Beyond the clouds – developing solar energy from space

Solar panels in space can always generate energy. But can that energy be beamed back to Earth? ESA is funding a TU Delft proposal for solar power from space.

Impression of energy-producing Cubesats beaming back to Earth. (Image: ESA)

Energy from space may be a step closer since scientists from the Faculty of Aerospace Engineering and their consortium partners received funding from the European Space Agency (ESA) to perform a feasibility study on generating space-based solar power and make it available for users on earth.

Out of about 100 proposals, only seven were selected to receive the EUR 100,000 grants to show the feasibility of and economic interest in their ideas. Six months after the kick-off in October 2023, ESA will select one or two studies for additional funding. “This first stage is all about further developing the idea,” says scientist Stefano Speretta. “We will concentrate on the technical and economic viability of wirelessly transferring power, generated by space-based solar panels, to Earth. It’s nothing less than an intensive race, as we already have to finish our theoretical analysis in March 2024.” 

A high-power radio beam will transfer the energy to Earth

The first step of their idea is to use a swarm of satellites equipped with solar panels to generate energy. A high-power radio beam will subsequently transfer the solar energy from space to Earth, where a network of dish-shaped antennas will capture the beams and convert the energy into electricity.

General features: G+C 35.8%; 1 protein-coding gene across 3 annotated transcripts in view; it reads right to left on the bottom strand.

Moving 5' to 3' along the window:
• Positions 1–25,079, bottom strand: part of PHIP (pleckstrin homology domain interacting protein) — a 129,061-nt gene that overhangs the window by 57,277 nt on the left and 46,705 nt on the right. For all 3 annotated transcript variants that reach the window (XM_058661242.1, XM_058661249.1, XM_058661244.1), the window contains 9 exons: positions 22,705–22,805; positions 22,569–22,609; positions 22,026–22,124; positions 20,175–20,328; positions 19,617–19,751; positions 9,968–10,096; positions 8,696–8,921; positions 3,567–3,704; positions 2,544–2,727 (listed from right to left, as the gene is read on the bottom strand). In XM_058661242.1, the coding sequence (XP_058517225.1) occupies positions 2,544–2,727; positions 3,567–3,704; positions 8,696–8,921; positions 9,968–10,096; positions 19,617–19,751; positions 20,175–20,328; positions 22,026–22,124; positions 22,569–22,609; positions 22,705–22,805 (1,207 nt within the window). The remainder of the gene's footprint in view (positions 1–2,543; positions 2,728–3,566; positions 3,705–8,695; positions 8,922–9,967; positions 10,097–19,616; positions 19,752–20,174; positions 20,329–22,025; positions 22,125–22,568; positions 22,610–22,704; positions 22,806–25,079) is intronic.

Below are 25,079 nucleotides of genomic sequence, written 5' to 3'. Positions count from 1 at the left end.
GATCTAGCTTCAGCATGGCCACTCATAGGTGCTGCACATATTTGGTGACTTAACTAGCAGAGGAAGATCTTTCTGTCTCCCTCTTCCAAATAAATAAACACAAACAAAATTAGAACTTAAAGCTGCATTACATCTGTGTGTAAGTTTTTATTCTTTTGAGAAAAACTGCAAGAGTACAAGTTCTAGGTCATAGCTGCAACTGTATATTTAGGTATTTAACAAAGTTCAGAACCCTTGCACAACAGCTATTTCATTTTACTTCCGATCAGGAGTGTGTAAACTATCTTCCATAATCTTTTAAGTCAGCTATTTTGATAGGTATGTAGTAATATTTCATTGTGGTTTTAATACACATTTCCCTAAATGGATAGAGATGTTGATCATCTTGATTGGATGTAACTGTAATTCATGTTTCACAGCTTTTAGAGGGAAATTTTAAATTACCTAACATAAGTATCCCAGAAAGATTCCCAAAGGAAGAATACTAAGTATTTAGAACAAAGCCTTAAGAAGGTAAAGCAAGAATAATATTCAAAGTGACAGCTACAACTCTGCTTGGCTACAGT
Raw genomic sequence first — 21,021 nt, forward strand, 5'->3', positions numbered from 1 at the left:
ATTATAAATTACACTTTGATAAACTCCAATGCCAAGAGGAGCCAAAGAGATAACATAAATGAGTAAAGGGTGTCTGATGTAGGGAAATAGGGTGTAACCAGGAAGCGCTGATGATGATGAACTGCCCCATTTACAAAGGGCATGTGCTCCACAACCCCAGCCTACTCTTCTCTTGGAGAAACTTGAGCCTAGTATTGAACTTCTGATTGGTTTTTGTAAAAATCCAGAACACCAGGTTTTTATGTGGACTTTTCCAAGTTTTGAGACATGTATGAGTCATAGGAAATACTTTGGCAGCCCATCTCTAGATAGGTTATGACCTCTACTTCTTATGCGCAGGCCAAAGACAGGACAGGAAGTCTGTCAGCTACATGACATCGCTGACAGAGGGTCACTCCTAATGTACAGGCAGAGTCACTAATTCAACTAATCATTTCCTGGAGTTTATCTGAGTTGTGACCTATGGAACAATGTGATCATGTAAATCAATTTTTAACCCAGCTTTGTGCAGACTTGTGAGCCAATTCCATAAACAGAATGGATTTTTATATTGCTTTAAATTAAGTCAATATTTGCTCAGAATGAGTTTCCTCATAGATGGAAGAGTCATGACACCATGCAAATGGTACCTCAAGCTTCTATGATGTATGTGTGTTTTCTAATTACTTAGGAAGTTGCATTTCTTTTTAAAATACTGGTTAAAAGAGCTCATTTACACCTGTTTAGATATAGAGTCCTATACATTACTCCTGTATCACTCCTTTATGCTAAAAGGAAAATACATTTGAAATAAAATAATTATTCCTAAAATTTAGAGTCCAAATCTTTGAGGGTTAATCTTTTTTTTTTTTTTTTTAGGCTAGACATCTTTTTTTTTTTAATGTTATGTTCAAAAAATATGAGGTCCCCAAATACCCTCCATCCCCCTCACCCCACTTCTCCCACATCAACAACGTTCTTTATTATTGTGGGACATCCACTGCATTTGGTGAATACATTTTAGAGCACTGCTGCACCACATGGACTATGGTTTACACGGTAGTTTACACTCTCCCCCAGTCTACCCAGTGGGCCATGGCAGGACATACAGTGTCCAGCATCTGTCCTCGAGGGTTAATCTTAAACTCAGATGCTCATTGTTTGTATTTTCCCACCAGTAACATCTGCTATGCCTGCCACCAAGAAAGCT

The consortium members will assess the different technologies needed to achieve this. The prime contractor, the Swiss Siron Orbital Systems AG, will design the wireless power transmission system, and the University of Strathclyde, Scotland, will be responsible for planning and calculating the ideal satellite orbits, the satellite formation and the design of the antennas. Scientists Stefano Speretta, Angelo Cervone and Mehmet Sevket, from TU Delft, will design the satellites as well as their propulsion and navigation systems.

Despite the promising potential of the project, Speretta sees several challenges that need to be overcome. One of them is how to place the energy-receiving antennas as efficiently as possible so that they take up the least possible space? Another aspect to consider is that when many satellites generate solar power, the transmission to Earth should be highly synchronised to maximise transfer efficiency. This means that all the satellites should be close to each other and be able to communicate to allow synchronisation.

‘The biggest challenge is focussing the energy beam’

“I think the biggest challenge is to focus the wireless radio beam containing the energy,” Speretta says. “Imagine a torch whose fairly narrow light bundle falls on a wall. The further you move away from the wall, the less focused and more diffused the light bundle will be. Similarly, when directing a high-energy radio beam from space to Earth, it has to cover more than 700 kilometres. This inevitably results in a less focused, more diffused energy beam.”

The scientists will have to resolve these challenges over the coming months, or at least give a realistic perspective on how to solve them, if they are to qualify for a continuation of their project.    

Hans Wolkers / Freelance wetenschapsredacteur

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